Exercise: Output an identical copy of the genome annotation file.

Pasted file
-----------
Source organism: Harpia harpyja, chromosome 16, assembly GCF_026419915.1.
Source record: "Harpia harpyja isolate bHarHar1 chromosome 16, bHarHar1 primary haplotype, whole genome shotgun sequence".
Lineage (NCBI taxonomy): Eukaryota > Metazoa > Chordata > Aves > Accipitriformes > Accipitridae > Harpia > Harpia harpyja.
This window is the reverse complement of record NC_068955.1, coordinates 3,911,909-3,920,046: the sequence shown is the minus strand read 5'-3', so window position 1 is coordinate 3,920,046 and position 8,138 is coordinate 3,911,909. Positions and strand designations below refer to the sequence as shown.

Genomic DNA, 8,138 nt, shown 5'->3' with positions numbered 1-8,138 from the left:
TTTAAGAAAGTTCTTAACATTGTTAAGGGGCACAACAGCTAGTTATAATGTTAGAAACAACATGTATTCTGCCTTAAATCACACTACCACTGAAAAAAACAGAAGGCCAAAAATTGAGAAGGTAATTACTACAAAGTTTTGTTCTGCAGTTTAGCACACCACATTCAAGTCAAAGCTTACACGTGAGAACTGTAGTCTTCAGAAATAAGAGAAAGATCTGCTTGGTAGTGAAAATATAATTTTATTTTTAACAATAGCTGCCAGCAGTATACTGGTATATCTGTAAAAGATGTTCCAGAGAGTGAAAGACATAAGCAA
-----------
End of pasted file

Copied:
Source organism: Harpia harpyja, chromosome 16, assembly GCF_026419915.1.
Source record: "Harpia harpyja isolate bHarHar1 chromosome 16, bHarHar1 primary haplotype, whole genome shotgun sequence".
Lineage (NCBI taxonomy): Eukaryota > Metazoa > Chordata > Aves > Accipitriformes > Accipitridae > Harpia > Harpia harpyja.
This window is the reverse complement of record NC_068955.1, coordinates 3,911,909-3,920,046: the sequence shown is the minus strand read 5'-3', so window position 1 is coordinate 3,920,046 and position 8,138 is coordinate 3,911,909. Positions and strand designations below refer to the sequence as shown.

Genomic DNA, 8,138 nt, shown 5'->3' with positions numbered 1-8,138 from the left:
TTTAAGAAAGTTCTTAACATTGTTAAGGGGCACAACAGCTAGTTATAATGTTAGAAACAACATGTATTCTGCCTTAAATCACACTACCACTGAAAAAAACAGAAGGCCAAAAATTGAGAAGGTAATTACTACAAAGTTTTGTTCTGCAGTTTAGCACACCACATTCAAGTCAAAGCTTACACGTGAGAACTGTAGTCTTCAGAAATAAGAGAAAGATCTGCTTGGTAGTGAAAATATAATTTTATTTTTAACAATAGCTGCCAGCAGTATACTGGTATATCTGTAAAAGATGTTCCAGAGAGTGAAAGACATAAGCAA